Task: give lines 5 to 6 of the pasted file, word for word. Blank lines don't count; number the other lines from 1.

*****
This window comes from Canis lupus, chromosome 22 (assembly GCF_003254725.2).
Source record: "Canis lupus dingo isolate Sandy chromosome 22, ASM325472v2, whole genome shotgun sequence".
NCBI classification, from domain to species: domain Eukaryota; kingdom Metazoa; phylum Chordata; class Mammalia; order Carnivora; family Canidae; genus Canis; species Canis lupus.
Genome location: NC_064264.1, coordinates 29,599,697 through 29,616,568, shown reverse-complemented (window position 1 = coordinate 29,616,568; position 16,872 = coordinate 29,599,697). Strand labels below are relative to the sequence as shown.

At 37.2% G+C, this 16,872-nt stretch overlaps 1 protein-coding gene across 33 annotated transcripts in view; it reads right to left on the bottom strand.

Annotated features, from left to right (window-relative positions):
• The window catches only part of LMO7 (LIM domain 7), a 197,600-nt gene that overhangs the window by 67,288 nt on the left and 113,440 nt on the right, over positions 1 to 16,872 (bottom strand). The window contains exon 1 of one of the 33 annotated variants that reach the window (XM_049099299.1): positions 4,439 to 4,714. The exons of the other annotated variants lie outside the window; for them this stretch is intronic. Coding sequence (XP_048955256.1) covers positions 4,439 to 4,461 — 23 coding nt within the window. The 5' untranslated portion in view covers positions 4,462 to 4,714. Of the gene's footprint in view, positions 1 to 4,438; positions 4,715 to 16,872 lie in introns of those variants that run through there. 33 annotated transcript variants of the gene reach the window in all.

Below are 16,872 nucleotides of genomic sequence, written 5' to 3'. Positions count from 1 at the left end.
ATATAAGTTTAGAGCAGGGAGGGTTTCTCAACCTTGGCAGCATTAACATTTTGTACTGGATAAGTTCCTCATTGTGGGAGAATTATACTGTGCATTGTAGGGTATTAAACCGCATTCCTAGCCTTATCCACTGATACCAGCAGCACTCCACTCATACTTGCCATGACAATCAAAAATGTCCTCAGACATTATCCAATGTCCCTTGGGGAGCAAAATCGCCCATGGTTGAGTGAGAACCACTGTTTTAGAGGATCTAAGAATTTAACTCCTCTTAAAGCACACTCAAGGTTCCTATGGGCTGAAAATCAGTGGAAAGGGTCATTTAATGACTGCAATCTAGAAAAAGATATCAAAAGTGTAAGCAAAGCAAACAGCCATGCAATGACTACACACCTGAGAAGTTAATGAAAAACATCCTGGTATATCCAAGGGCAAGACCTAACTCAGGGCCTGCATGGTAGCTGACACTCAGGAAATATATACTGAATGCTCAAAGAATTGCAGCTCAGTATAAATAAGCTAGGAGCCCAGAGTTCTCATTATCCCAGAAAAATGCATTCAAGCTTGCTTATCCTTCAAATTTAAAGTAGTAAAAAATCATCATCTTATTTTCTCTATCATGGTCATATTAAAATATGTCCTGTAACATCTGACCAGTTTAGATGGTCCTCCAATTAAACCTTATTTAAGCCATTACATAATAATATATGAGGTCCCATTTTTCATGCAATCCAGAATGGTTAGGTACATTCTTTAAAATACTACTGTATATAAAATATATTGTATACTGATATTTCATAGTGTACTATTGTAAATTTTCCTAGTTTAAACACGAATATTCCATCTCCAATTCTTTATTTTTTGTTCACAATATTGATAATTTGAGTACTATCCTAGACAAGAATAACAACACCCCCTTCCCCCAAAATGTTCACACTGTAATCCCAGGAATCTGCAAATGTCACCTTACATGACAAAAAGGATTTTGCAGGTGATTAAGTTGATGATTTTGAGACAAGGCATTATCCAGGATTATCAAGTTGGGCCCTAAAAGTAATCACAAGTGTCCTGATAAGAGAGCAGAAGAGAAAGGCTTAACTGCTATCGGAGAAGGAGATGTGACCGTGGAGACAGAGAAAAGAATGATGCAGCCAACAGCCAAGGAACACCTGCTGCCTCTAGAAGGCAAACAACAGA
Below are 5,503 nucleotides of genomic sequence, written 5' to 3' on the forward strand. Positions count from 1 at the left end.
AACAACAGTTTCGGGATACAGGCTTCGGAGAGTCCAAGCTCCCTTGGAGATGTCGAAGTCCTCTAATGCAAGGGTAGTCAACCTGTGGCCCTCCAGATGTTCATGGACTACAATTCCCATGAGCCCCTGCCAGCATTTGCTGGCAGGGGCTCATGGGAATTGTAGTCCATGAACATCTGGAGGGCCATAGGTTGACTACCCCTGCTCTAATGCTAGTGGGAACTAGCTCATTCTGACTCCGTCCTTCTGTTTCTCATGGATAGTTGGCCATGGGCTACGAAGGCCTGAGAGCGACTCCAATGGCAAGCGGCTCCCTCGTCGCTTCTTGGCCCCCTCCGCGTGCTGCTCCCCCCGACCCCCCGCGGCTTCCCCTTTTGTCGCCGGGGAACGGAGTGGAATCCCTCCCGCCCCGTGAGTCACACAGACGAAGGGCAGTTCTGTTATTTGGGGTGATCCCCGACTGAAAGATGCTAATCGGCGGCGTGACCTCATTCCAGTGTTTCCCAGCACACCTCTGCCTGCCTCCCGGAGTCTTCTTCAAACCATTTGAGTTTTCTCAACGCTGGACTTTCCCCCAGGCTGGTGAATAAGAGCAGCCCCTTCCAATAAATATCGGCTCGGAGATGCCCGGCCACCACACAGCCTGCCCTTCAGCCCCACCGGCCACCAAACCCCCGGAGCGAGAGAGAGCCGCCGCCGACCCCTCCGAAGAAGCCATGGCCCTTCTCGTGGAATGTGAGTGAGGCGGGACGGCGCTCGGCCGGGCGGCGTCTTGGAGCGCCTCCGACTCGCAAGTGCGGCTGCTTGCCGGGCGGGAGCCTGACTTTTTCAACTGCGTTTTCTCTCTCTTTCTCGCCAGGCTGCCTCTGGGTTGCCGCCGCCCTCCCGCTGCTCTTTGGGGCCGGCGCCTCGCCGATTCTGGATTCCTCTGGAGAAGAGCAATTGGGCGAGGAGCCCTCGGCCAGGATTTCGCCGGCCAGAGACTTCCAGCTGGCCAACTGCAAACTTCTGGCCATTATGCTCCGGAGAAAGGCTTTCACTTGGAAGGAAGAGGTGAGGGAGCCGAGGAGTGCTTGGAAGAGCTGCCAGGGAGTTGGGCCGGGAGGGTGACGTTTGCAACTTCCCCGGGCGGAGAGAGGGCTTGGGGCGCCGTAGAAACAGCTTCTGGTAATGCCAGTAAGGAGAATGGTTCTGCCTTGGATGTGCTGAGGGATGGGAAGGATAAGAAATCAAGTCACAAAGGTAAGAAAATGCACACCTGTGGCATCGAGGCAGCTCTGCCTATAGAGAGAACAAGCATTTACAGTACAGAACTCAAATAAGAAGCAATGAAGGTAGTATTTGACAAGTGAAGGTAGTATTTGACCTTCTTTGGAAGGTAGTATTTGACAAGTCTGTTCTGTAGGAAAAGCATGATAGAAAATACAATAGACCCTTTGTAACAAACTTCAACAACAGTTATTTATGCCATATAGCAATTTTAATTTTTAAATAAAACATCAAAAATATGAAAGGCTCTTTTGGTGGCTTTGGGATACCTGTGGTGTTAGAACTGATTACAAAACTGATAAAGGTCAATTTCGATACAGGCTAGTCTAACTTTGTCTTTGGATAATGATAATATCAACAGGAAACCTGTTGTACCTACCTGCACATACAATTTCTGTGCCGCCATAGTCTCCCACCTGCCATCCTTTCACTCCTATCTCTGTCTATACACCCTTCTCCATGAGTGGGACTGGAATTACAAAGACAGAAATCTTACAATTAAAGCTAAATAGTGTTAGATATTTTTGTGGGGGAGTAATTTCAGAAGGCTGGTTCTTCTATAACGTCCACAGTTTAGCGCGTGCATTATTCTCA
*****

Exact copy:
At 37.2% G+C, this 16,872-nt stretch overlaps 1 protein-coding gene across 33 annotated transcripts in view; it reads right to left on the bottom strand.

Annotated features, from left to right (window-relative positions):